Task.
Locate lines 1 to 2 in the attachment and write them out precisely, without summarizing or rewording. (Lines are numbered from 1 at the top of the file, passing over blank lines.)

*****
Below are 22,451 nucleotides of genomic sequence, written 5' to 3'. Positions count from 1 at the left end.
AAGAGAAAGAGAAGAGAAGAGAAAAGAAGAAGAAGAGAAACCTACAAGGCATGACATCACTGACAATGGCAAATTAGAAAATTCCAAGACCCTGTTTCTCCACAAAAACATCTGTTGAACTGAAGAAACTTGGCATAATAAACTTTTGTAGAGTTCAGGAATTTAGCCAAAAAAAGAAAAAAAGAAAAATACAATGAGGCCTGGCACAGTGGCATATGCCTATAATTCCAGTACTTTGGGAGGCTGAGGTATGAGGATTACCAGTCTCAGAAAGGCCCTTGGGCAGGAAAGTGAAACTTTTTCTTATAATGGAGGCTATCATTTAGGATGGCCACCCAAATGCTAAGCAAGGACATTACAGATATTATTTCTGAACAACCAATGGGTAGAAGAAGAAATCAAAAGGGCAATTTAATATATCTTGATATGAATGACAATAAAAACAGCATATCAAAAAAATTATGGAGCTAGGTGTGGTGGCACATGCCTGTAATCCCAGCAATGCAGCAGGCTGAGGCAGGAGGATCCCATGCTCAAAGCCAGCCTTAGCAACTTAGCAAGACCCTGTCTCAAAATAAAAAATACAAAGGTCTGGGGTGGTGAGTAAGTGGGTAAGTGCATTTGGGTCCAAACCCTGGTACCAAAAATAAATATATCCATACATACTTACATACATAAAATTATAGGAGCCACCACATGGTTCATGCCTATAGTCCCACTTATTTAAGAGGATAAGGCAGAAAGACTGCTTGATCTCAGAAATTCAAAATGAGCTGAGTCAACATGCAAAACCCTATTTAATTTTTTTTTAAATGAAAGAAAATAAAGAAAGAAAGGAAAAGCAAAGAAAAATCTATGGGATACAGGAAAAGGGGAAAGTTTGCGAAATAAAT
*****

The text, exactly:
Below are 22,451 nucleotides of genomic sequence, written 5' to 3'. Positions count from 1 at the left end.
AAGAGAAAGAGAAGAGAAGAGAAAAGAAGAAGAAGAGAAACCTACAAGGCATGACATCACTGACAATGGCAAATTAGAAAATTCCAAGACCCTGTTTCTCCACAAAAACATCTGTTGAACTGAAGAAACTTGGCATAATAAACTTTTGTAGAGTTCAGGAATTTAGCCAAAAAAAGAAAAAAAGAAAAATACAATGAGGCCTGGCACAGTGGCATATGCCTATAATTCCAGTACTTTGGGAGGCTGAGGTATGAGGATTACCAGTCTCAGAAAGGCCCTTGGGCAGGAAAGTGAAACTTTTTCTTATAATGGAGGCTATCATTTAGGATGGCCACCCAAATGCTAAGCAAGGACATTACAGATATTATTTCTGAACAACCAATGGGTAGAAGAAGAAATCAAAAGGGCAATTTAATATATCTTGATATGAATGACAATAAAAACAGCATATCAAAAAAATTATGGAGCTAGGTGTGGTGGCACATGCCTGTAATCCCAGCAATGCAGCAGGCTGAGGCAGGAGGATCCCATGCTCAAAGCCAGCCTTAGCAACTTAGCAAGACCCTGTCTCAAAATAAAAAATACAAAGGTCTGGGGTGGTGAGTAAGTGGGTAAGTGCATTTGGGTCCAAACCCTGGTACCAAAAATAAATATATCCATACATACTTACATACATAAAATTATAGGAGCCACCACATGGTTCATGCCTATAGTCCCACTTATTTAAGAGGATAAGGCAGAAAGACTGCTTGATCTCAGAAATTCAAAATGAGCTGAGTCAACATGCAAAACCCTATTTAATTTTTTTTTAAATGAAAGAAAATAAAGAAAGAAAGGAAAAGCAAAGAAAAATCTATGGGATACAGGAAAAGGGGAAAGTTTGCGAAATAAAT